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Basic Black: Surveillance Across the Color Line

Black Boston | Health | Politics | Science & Technology

April 8, 2016

This week on Basic Black, what does “security” mean in 2016 to communities of color. With the persistent plague of gun violence in Boston’s neighborhoods and the tragic bombings in Brussels still in the headlines as preparations for the 2016 Boston Marathon begin, security is at the forefront of conversations about policing. Close to home, we’ll take a look at the issue of body cameras for police and later, the larger issue of creating a secure environment in an age of domestic terrorism.
 

 
Philadelphia Police officers demonstrate a body-worn cameras being used as part of a pilot project in the department's 22nd District, 2014, in Philadelphia. (AP Photo/Matt Rourke)

 

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Basic Black After The Broadcast: Security Without Fear?

Black Boston | Health | Politics | Science & Technology

April 8, 2016

This week on Basic Black, what does “security” mean in 2016 to communities of color. With the persistent plague of gun violence in Boston’s neighborhoods and the tragic bombings in Brussels still in the headlines as preparations for the 2016 Boston Marathon begin, security is at the forefront of conversations about policing. Close to home, we’ll take a look at the issue of body cameras for police and later, the larger issue of creating a secure environment in an age of domestic terrorism.

 

Photo: Aftermath of the San Bernadino shooting. Associated Press.)

 

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Basic Black: Surveillance Across the Color Line

Black Boston | Health | Politics | Science & Technology

April 8, 2016

This week on Basic Black, what does “security” mean in 2016 to communities of color. With the persistent plague of gun violence in Boston’s neighborhoods and the tragic bombings in Brussels still in the headlines as preparations for the 2016 Boston Marathon begin, security is at the forefront of conversations about policing. Close to home, we’ll take a look at the issue of body cameras for police and later, the larger issue of creating a secure environment in an age of domestic terrorism.
 

 
Philadelphia Police officers demonstrate a body-worn cameras being used as part of a pilot project in the department's 22nd District, 2014, in Philadelphia. (AP Photo/Matt Rourke)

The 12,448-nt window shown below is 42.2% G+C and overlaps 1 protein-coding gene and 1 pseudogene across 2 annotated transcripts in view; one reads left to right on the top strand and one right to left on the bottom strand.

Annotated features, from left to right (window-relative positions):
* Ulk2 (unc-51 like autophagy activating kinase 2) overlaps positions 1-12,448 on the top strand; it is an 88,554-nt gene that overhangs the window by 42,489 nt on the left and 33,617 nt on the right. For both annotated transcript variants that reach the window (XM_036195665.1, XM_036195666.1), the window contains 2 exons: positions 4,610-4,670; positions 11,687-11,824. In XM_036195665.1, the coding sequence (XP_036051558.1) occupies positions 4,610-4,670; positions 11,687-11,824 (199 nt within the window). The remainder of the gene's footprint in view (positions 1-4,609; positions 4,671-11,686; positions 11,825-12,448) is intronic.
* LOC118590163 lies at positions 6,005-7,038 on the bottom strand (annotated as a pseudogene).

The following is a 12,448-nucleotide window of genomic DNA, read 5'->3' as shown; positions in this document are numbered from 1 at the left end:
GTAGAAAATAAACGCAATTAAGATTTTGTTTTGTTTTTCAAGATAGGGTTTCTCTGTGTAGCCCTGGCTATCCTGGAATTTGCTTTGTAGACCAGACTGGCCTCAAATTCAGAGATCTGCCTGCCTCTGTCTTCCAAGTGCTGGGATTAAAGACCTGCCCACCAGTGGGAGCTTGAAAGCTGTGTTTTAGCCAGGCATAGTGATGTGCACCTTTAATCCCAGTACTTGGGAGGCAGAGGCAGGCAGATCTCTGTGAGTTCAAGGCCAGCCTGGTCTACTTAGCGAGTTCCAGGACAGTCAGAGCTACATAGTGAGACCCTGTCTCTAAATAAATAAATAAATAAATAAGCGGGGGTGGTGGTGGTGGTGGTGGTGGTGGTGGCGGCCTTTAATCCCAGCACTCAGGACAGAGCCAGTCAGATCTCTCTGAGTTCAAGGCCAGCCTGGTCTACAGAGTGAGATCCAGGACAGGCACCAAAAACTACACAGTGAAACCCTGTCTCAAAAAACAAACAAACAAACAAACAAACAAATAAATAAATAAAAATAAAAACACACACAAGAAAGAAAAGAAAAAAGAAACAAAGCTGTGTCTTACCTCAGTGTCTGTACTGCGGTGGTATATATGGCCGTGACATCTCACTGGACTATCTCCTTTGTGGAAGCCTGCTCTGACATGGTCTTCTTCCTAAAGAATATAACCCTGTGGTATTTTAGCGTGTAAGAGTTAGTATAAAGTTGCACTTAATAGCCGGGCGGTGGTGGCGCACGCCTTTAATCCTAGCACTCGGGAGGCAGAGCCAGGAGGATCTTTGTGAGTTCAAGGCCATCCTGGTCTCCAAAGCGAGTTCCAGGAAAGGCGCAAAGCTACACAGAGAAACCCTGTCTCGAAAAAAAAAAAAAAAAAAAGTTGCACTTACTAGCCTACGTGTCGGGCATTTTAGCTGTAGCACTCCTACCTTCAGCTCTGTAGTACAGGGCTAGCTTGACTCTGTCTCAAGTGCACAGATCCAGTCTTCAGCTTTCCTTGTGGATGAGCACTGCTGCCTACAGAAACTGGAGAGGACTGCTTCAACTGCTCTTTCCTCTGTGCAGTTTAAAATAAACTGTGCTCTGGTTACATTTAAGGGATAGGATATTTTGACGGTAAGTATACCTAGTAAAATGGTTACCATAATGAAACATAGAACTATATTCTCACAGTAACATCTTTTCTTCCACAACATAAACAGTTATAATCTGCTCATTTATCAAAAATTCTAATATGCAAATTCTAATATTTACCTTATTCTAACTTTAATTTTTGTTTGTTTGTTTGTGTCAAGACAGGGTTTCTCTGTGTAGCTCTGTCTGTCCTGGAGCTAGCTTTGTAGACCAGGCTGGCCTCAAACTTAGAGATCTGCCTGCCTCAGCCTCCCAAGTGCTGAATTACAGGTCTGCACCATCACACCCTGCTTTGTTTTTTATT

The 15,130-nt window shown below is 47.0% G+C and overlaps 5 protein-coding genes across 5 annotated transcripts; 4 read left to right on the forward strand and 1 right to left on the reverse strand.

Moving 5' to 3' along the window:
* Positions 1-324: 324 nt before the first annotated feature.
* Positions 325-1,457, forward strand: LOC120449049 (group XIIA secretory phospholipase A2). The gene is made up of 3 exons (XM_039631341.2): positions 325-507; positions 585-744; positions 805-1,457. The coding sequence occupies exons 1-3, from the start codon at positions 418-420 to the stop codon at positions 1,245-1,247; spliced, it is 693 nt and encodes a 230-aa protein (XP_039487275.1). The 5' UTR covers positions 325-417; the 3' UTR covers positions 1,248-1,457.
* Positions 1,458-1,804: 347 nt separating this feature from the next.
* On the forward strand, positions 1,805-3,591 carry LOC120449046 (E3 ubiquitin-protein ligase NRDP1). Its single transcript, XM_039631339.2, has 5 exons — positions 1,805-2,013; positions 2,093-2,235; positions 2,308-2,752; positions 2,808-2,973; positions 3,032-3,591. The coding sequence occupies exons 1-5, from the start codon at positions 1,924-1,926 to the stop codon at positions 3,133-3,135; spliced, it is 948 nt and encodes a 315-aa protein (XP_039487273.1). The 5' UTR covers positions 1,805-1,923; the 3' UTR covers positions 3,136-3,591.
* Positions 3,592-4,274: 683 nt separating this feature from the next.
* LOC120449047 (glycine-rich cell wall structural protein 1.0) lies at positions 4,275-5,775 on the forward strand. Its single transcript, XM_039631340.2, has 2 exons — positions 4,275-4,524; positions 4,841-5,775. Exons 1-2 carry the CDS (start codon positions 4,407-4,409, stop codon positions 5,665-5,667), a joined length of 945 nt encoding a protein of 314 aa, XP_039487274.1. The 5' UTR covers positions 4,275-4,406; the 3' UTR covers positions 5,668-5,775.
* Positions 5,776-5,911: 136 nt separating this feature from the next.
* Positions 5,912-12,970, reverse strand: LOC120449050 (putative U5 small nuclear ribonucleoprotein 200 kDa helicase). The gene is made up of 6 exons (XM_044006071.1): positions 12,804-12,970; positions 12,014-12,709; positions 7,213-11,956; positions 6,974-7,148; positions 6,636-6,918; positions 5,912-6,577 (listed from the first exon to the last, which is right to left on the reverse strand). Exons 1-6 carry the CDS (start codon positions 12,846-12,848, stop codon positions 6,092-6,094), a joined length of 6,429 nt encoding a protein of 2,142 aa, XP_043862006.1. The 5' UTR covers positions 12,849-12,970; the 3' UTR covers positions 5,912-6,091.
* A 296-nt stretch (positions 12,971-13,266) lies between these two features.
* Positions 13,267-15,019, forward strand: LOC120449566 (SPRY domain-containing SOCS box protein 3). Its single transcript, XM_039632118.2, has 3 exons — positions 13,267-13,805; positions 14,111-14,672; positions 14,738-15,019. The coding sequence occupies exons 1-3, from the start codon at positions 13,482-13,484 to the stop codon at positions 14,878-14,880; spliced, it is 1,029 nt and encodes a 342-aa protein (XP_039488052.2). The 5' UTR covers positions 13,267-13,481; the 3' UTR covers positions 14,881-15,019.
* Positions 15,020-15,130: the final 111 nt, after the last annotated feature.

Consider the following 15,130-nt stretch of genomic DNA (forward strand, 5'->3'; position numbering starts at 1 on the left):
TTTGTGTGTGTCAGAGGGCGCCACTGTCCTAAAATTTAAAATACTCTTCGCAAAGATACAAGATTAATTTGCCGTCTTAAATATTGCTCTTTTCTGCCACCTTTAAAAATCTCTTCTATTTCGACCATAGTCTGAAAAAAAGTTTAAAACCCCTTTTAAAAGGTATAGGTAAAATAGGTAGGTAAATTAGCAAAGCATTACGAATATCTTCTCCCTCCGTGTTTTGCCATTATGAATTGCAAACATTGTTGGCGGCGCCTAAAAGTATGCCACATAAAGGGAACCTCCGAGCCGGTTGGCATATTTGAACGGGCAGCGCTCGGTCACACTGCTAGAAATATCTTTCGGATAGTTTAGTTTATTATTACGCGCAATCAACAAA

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Basic Black Live: Images of African American Women & The Economy

Arts & Culture | Black Boston | Business | Politics

(Originally broadcast November 12, 2009)  The first topic on the show is a discussion of the image of African American women using several recent examples from popular culture including the premiere of the movie Precious. Our second topic examines the staggering 15% unemployment rate in black communities.

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Basic Black Live: A Conversation on Black Masculinity

Arts & Culture | Black Boston | Health | Politics

(Originally broadcast May 13, 2010)  An exploration on the meaning of "black masculinity."

 

Basic Black returns October 21, 2010 with live broadcasts and a panel of the region’s sharpest observers of the current news, events, and topics impacting black communities locally and nationally. A simultaneous live stream at www.basicblack.org gives viewers the opportunity to submit comments and questions in real time during the broadcast.

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Basic Black: A Revolutionary Who Championed Reconciliation

Arts & Culture | Black Boston | Politics


December 6, 2013

Today the world mourns the passing of Nelson Mandela. The 95 year old former South African president died peacefully at home surrounded by family on Thursday night.  Basic Black pauses to remember the man who brought democratic rule and an end to apartheid to South Africa, and who embraced the city of Boston as a partner in the struggle for human rights.